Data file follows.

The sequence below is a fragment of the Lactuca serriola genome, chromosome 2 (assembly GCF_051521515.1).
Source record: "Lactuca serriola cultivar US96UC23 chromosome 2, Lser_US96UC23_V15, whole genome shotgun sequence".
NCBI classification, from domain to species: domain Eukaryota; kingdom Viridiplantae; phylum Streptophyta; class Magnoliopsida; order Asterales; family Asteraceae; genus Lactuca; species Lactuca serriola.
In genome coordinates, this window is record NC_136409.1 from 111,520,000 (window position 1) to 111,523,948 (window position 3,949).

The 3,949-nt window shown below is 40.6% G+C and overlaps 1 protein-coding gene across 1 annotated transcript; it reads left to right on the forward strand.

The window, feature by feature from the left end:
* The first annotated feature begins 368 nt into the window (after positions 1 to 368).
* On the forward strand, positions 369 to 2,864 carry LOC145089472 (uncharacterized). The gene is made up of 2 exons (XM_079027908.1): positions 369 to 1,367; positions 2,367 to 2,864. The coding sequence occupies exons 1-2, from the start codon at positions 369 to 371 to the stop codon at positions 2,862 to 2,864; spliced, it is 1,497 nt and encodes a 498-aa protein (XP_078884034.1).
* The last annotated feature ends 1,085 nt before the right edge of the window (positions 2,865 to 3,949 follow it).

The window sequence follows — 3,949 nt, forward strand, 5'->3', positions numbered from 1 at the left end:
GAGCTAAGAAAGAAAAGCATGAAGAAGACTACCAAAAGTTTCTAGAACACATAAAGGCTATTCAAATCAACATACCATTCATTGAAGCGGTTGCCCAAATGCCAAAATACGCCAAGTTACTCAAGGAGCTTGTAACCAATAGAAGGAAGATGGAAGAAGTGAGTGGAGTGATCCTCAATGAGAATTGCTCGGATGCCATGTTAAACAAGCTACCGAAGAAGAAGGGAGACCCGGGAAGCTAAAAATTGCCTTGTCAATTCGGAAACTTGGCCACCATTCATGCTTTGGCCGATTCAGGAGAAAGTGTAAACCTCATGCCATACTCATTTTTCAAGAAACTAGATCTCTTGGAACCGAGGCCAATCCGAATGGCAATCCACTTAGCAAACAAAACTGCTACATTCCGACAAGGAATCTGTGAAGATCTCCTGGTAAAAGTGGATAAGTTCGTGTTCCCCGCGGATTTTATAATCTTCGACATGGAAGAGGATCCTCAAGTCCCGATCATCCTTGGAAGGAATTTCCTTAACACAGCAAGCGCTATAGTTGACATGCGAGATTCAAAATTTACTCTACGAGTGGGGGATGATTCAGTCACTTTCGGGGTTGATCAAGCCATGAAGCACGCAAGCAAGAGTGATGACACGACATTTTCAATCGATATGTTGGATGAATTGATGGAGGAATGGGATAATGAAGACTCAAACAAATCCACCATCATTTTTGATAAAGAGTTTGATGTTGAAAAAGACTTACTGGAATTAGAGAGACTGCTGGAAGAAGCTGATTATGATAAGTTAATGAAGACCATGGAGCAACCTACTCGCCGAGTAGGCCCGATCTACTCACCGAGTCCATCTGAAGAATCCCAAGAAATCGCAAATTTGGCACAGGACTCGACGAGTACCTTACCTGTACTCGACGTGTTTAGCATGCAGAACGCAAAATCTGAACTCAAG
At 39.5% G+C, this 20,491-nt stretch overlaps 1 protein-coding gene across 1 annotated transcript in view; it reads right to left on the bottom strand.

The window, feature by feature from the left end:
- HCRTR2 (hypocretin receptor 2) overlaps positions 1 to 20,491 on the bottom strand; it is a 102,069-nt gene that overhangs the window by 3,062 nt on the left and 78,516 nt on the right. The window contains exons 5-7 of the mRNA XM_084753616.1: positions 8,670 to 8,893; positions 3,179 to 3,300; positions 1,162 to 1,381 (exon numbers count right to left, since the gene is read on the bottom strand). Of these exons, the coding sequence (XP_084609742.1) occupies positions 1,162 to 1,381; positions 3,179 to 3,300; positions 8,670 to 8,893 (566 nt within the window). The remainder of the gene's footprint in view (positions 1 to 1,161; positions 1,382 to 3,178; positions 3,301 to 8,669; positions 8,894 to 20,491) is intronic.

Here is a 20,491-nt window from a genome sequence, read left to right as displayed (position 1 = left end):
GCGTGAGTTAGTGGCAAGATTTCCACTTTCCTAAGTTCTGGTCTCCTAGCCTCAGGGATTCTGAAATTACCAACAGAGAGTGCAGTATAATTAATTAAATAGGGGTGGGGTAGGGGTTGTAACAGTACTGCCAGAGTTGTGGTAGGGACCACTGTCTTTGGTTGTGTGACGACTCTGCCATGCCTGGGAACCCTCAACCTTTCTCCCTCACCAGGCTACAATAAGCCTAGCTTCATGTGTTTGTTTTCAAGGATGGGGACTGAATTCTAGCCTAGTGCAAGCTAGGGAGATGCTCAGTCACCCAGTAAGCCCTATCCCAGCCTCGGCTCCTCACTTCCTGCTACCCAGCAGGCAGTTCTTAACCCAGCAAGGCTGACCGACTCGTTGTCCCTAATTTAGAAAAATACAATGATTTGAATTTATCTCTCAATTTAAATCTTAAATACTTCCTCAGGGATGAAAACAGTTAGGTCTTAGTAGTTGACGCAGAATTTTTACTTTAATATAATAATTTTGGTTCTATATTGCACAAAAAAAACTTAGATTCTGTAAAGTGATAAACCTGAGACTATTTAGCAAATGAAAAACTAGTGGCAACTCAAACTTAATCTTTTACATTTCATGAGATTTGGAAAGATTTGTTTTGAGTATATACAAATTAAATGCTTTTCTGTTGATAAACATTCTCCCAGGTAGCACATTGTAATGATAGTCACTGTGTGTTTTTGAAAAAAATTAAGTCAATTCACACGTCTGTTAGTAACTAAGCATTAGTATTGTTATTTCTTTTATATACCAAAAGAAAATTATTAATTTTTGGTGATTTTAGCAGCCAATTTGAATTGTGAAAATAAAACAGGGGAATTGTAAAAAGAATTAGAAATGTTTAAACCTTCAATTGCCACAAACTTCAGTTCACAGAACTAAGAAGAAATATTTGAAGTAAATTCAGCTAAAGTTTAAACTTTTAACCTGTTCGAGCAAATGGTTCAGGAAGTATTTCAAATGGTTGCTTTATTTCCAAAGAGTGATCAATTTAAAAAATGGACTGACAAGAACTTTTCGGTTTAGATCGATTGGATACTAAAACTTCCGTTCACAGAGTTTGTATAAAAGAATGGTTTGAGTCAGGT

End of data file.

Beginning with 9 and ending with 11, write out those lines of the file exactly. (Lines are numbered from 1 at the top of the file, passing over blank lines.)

* The last annotated feature ends 1,085 nt before the right edge of the window (positions 2,865 to 3,949 follow it).

The window sequence follows — 3,949 nt, forward strand, 5'->3', positions numbered from 1 at the left end:
GAGCTAAGAAAGAAAAGCATGAAGAAGACTACCAAAAGTTTCTAGAACACATAAAGGCTATTCAAATCAACATACCATTCATTGAAGCGGTTGCCCAAATGCCAAAATACGCCAAGTTACTCAAGGAGCTTGTAACCAATAGAAGGAAGATGGAAGAAGTGAGTGGAGTGATCCTCAATGAGAATTGCTCGGATGCCATGTTAAACAAGCTACCGAAGAAGAAGGGAGACCCGGGAAGCTAAAAATTGCCTTGTCAATTCGGAAACTTGGCCACCATTCATGCTTTGGCCGATTCAGGAGAAAGTGTAAACCTCATGCCATACTCATTTTTCAAGAAACTAGATCTCTTGGAACCGAGGCCAATCCGAATGGCAATCCACTTAGCAAACAAAACTGCTACATTCCGACAAGGAATCTGTGAAGATCTCCTGGTAAAAGTGGATAAGTTCGTGTTCCCCGCGGATTTTATAATCTTCGACATGGAAGAGGATCCTCAAGTCCCGATCATCCTTGGAAGGAATTTCCTTAACACAGCAAGCGCTATAGTTGACATGCGAGATTCAAAATTTACTCTACGAGTGGGGGATGATTCAGTCACTTTCGGGGTTGATCAAGCCATGAAGCACGCAAGCAAGAGTGATGACACGACATTTTCAATCGATATGTTGGATGAATTGATGGAGGAATGGGATAATGAAGACTCAAACAAATCCACCATCATTTTTGATAAAGAGTTTGATGTTGAAAAAGACTTACTGGAATTAGAGAGACTGCTGGAAGAAGCTGATTATGATAAGTTAATGAAGACCATGGAGCAACCTACTCGCCGAGTAGGCCCGATCTACTCACCGAGTCCATCTGAAGAATCCCAAGAAATCGCAAATTTGGCACAGGACTCGACGAGTACCTTACCTGTACTCGACGTGTTTAGCATGCAGAACGCAAAATCTGAACTCAAG